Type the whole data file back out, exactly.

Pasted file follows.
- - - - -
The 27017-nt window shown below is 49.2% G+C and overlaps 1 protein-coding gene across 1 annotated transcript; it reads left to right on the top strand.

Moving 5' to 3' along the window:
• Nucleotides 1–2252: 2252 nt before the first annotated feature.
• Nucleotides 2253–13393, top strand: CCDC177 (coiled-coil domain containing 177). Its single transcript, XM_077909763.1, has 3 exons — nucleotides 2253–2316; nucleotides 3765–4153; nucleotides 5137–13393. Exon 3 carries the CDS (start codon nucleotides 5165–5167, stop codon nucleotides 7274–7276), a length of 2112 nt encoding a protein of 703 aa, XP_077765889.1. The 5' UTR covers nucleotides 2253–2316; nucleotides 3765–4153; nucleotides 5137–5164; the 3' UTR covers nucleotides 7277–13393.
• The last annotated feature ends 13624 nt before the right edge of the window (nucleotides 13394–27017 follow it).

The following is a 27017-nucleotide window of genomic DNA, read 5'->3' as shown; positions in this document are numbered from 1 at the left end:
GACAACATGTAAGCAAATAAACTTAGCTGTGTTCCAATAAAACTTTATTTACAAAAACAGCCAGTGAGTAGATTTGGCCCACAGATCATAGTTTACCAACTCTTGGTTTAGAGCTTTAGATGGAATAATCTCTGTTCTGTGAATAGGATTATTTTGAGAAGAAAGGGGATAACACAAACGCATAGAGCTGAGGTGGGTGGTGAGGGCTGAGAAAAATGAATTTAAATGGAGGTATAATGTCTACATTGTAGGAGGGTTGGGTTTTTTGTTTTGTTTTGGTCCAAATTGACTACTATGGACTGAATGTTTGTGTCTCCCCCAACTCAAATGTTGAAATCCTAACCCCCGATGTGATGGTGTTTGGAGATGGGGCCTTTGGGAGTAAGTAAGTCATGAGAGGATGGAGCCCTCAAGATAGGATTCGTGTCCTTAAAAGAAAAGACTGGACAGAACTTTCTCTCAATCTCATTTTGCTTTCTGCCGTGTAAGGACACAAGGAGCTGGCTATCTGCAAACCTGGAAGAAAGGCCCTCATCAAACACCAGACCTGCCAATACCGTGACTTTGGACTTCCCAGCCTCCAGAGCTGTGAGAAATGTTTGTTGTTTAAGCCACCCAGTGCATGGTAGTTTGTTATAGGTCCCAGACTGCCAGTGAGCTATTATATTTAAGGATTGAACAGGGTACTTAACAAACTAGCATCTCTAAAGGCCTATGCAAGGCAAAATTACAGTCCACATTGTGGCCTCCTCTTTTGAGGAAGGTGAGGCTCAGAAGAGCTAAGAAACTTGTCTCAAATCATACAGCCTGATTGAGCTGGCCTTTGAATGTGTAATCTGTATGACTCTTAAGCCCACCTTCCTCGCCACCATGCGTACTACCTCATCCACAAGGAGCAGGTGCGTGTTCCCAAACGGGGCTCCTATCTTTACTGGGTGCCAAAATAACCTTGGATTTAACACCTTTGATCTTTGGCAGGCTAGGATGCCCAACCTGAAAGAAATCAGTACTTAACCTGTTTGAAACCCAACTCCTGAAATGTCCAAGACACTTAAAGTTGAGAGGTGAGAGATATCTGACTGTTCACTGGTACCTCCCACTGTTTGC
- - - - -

The 27017-nt window shown below is 49.2% G+C and overlaps 1 protein-coding gene across 1 annotated transcript; it reads left to right on the top strand.

Moving 5' to 3' along the window:
• Nucleotides 1–2252: 2252 nt before the first annotated feature.
• Nucleotides 2253–13393, top strand: CCDC177 (coiled-coil domain containing 177). Its single transcript, XM_077909763.1, has 3 exons — nucleotides 2253–2316; nucleotides 3765–4153; nucleotides 5137–13393. Exon 3 carries the CDS (start codon nucleotides 5165–5167, stop codon nucleotides 7274–7276), a length of 2112 nt encoding a protein of 703 aa, XP_077765889.1. The 5' UTR covers nucleotides 2253–2316; nucleotides 3765–4153; nucleotides 5137–5164; the 3' UTR covers nucleotides 7277–13393.
• The last annotated feature ends 13624 nt before the right edge of the window (nucleotides 13394–27017 follow it).

The following is a 27017-nucleotide window of genomic DNA, read 5'->3' as shown; positions in this document are numbered from 1 at the left end:
GACAACATGTAAGCAAATAAACTTAGCTGTGTTCCAATAAAACTTTATTTACAAAAACAGCCAGTGAGTAGATTTGGCCCACAGATCATAGTTTACCAACTCTTGGTTTAGAGCTTTAGATGGAATAATCTCTGTTCTGTGAATAGGATTATTTTGAGAAGAAAGGGGATAACACAAACGCATAGAGCTGAGGTGGGTGGTGAGGGCTGAGAAAAATGAATTTAAATGGAGGTATAATGTCTACATTGTAGGAGGGTTGGGTTTTTTGTTTTGTTTTGGTCCAAATTGACTACTATGGACTGAATGTTTGTGTCTCCCCCAACTCAAATGTTGAAATCCTAACCCCCGATGTGATGGTGTTTGGAGATGGGGCCTTTGGGAGTAAGTAAGTCATGAGAGGATGGAGCCCTCAAGATAGGATTCGTGTCCTTAAAAGAAAAGACTGGACAGAACTTTCTCTCAATCTCATTTTGCTTTCTGCCGTGTAAGGACACAAGGAGCTGGCTATCTGCAAACCTGGAAGAAAGGCCCTCATCAAACACCAGACCTGCCAATACCGTGACTTTGGACTTCCCAGCCTCCAGAGCTGTGAGAAATGTTTGTTGTTTAAGCCACCCAGTGCATGGTAGTTTGTTATAGGTCCCAGACTGCCAGTGAGCTATTATATTTAAGGATTGAACAGGGTACTTAACAAACTAGCATCTCTAAAGGCCTATGCAAGGCAAAATTACAGTCCACATTGTGGCCTCCTCTTTTGAGGAAGGTGAGGCTCAGAAGAGCTAAGAAACTTGTCTCAAATCATACAGCCTGATTGAGCTGGCCTTTGAATGTGTAATCTGTATGACTCTTAAGCCCACCTTCCTCGCCACCATGCGTACTACCTCATCCACAAGGAGCAGGTGCGTGTTCCCAAACGGGGCTCCTATCTTTACTGGGTGCCAAAATAACCTTGGATTTAACACCTTTGATCTTTGGCAGGCTAGGATGCCCAACCTGAAAGAAATCAGTACTTAACCTGTTTGAAACCCAACTCCTGAAATGTCCAAGACACTTAAAGTTGAGAGGTGAGAGATATCTGACTGTTCACTGGTACCTCCCACTGTTTGC